Straus' seemingly non-centrist it-non-it approach seems to appeal greatly to people with a complimentary bent, who want to embrace the holistic reality of environmental poisoning and other horrors in our modern world. But I'm not sure this non-centrist approach reflects the tradition of complimentary medicine. Sure, Traditional Chinese Medicine is often known as the web that has no weaver, but it still recognizes heat. It still recognizes pulse diagnosis. And someone is feeding the fire here, both of this illness and of the propaganda around it. Who is the weaver, the man who can throw in words like "phobic" and "maladaptive" and "stressors" that "might be emotional"? He's a man engaging in hate speech, who would sound perfectly at home at a eugenics-conference-turned-New-Age-convention. Moreover, it is just a short causeway between Straus making those statements in 2001 and William Reeves publishing psychiatric-driven ME/CFS research in 2009, many years after thousands of published papers have documented not only a non-controversial physical etiology, but a very severe and extraordinarily disabling one. I hesitate to even use the word "controversial," since the government's propaganda machine has been so successful in infiltrating the media with that word that most articles on XMRV and ME/CFS are still using it, acting as if the "controversy" wasn't settled decades ago. This, again, is a scattering technique of it-not-it, not to be confused with Zen no-self, and not to be confused with any technique that is mindful enough to see through bullshit.

As Hillary Johnson wrote in "The Why":

"'Hate speech is intended to degrade a person or group of people based on race, gender and also including disability or any other distinction that might be considered a liability. Hate speech incites acts of discrimination against the victims of such speech. Think of all that is denied M.E. patients as a result of being characterized as malingerers, attention-seekers, neurotic and emotionally weak, or as David Bell says, 'Nutballs and fruitcakes'?

How did the Soviet Union discredit its dissidents? It called them mentally ill. Labeling M.E. a psychiatric disorder is a political act, a form of social violence. Once people are so labeled, their authority is stolen; their credibility destroyed, their civil rights jeopardized. Books comparing their disease to fantasies of alien abduction are taken seriously but their objections are not.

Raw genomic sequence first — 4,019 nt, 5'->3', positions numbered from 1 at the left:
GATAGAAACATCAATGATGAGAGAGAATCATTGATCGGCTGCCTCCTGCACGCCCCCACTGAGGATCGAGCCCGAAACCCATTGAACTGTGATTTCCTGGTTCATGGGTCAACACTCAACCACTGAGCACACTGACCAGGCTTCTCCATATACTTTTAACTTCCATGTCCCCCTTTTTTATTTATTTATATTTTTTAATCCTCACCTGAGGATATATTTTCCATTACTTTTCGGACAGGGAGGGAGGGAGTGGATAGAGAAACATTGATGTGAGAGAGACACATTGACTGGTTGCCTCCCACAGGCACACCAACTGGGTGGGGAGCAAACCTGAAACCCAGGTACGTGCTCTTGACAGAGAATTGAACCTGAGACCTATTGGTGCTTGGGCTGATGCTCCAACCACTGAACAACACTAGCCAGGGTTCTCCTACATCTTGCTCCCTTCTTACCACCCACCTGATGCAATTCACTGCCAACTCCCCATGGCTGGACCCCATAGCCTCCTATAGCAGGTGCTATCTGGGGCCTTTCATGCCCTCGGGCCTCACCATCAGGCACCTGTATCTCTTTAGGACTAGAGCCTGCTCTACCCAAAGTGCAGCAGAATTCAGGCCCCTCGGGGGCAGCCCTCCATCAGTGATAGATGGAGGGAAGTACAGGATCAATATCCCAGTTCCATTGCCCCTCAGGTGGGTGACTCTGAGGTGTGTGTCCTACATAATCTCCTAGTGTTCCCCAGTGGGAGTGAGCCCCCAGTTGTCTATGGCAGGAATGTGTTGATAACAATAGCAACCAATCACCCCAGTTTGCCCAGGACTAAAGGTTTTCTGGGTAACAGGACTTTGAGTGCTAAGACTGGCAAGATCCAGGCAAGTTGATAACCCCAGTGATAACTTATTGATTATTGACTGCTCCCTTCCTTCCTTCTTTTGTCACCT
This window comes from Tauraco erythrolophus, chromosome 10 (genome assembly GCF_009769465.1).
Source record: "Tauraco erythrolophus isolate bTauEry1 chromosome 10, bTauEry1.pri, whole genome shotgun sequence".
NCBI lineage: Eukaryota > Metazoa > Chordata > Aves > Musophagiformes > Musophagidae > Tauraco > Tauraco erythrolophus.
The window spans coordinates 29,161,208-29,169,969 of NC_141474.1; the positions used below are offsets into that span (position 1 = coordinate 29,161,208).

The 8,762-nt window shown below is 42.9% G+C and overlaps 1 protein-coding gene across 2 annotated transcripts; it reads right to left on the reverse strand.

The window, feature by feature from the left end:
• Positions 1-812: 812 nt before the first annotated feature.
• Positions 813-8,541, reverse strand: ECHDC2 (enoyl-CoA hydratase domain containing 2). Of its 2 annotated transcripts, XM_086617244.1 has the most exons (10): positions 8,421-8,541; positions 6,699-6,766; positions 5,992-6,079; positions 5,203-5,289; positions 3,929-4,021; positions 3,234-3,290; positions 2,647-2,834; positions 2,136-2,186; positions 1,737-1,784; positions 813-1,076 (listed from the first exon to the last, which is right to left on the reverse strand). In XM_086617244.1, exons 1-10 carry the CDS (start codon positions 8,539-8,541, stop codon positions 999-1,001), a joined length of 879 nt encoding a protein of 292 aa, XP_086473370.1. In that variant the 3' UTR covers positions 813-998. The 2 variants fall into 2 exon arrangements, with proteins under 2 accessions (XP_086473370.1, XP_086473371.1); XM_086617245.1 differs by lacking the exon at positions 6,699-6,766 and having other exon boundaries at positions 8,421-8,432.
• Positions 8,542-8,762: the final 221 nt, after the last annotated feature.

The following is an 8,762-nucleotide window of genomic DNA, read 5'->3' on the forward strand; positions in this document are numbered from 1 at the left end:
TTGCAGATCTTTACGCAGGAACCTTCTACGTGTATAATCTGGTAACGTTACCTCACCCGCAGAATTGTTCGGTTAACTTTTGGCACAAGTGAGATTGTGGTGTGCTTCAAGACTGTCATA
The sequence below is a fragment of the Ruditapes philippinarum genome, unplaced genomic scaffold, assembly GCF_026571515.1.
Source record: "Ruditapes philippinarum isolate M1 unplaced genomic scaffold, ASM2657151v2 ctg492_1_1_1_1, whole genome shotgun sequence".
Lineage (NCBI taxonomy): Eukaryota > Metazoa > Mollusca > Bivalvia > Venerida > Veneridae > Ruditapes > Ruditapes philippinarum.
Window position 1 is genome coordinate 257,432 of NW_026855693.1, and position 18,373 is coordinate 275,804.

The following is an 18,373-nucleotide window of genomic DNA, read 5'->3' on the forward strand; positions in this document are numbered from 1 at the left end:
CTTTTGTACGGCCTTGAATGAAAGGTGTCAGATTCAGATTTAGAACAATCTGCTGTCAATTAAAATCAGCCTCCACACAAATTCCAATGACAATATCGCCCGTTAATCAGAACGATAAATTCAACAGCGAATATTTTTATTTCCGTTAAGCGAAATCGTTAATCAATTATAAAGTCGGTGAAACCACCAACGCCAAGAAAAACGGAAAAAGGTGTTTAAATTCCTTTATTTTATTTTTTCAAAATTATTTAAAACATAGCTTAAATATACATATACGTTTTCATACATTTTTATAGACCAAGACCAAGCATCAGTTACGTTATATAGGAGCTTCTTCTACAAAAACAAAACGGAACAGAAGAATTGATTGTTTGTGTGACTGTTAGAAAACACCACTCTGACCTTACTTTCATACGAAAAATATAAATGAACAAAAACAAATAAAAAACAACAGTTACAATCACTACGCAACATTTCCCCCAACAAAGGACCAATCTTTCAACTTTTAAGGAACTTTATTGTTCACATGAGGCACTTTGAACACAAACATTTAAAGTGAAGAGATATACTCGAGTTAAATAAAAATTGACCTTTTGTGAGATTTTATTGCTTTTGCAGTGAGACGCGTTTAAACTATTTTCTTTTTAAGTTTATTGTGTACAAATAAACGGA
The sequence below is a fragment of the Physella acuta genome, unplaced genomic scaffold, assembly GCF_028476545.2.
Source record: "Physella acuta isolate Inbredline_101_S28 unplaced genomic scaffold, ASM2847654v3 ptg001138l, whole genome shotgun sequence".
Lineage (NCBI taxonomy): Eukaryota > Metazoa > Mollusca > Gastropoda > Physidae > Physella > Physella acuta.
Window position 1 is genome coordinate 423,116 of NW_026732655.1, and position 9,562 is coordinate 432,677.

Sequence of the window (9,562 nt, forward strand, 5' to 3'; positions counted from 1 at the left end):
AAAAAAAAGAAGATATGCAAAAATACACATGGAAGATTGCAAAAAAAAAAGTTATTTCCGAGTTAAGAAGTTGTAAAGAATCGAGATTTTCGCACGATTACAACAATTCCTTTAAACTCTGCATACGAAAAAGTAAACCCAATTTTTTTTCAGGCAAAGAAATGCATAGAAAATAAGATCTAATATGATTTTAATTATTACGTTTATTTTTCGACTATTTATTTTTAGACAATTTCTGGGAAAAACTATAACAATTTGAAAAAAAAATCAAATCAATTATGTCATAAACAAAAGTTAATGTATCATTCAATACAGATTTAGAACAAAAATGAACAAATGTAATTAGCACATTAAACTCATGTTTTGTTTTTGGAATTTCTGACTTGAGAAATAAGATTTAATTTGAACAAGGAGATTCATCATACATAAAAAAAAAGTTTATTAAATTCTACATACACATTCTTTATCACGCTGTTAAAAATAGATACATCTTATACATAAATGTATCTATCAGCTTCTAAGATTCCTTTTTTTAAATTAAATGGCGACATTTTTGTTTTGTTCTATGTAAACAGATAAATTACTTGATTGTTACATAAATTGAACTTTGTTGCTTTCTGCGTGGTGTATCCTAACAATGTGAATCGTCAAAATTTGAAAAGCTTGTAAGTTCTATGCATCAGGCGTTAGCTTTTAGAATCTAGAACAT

CDC science is not legitimate science. It is the science of defamation, of marginalization, of disenfranchisement. It’s Nazi science, its eugenics, and it’s a disgrace."

Just this year William Reeves coauthored the following papers in scientific journals: "Psychiatric Comorbidity in Persons With Chronic Fatigue Syndrome Identified From the Georgia Population," "Childhood Trauma and Risk for Chronic Fatigue Syndrome," "An evaluation of exclusionary medical/psychiatric conditions in the definition of chronic fatigue syndrome," and "Are chronic fatigue and chronic fatigue syndrome valid clinical entities across countries and health-care settings?" Is it just me, or do these seem pretty far afield of the Dalai Lama's interpretation of mind-body connections and a little closer to how the ex-gay ministries used to talk about curing gays?

Thanks to this slick transition between subtle patient-blaming under the guise of alternative medicine to all-out psychiatric assault, the new millennium became a time of warmer, fuzzier-sounding hate. Hillary Johnson added:

"The crisis management approach to this epidemic stayed the same, but the tone, the language, did change. Agency employees realized they couldn’t make jokes about the disease in public anymore. Compassion was the new stance. 'WE CARE' was the new message.

Aided by its now–very-large marketing and communications divisions, the CDC found a politically correct mantra to address the problem publicly. And it was this: The 'illness'—don’t dare call it a disease—'posed a dilemma for patients and their families.' That’s on their website right now.

Great PR wordsmithing: Convey compassion, but do not retreat from your position

To be told we have a vague diagnosis, that we're too stupid to resist Big Pharma and take a homeopathic remedy, and that our profoundly disabling, life-destroying illness is a mere "dilemma" hits the ME/CFS community like any other hate speech. We have experienced rampant discrimination as a patient community because of such beliefs. So I ask my friends in the complimentary medicine community: please don't deny our Vietnam, the one Hillary Johnson just declared victory over -- don't throw it in the wastebasket because it doesn't jive with someone else's physical gestalt. Actual ME/CFS is, as CFIDS Association CEO Kim (Kenney) McCleary once said, like the first bars of Beethoven's Fifth Symphony: you know it when you hear it. There is nothing vague or wastebasket-like about ME/CFS when it has stolen everything you once loved and destroyed your chance at a career, at having babies, at traveling home to see your family. There is nothing vague about presenting with cardiac insufficiency on a test comparable to that of a Class IV heart failure patient, having another test that shows mitochondria energy production one-fourth of that of a healthy person, failing a tilt table test, having immunological abnormalities such as IgG subclass deficiency, and testing positive for various pathogens in the blood as I have done just in the last few years.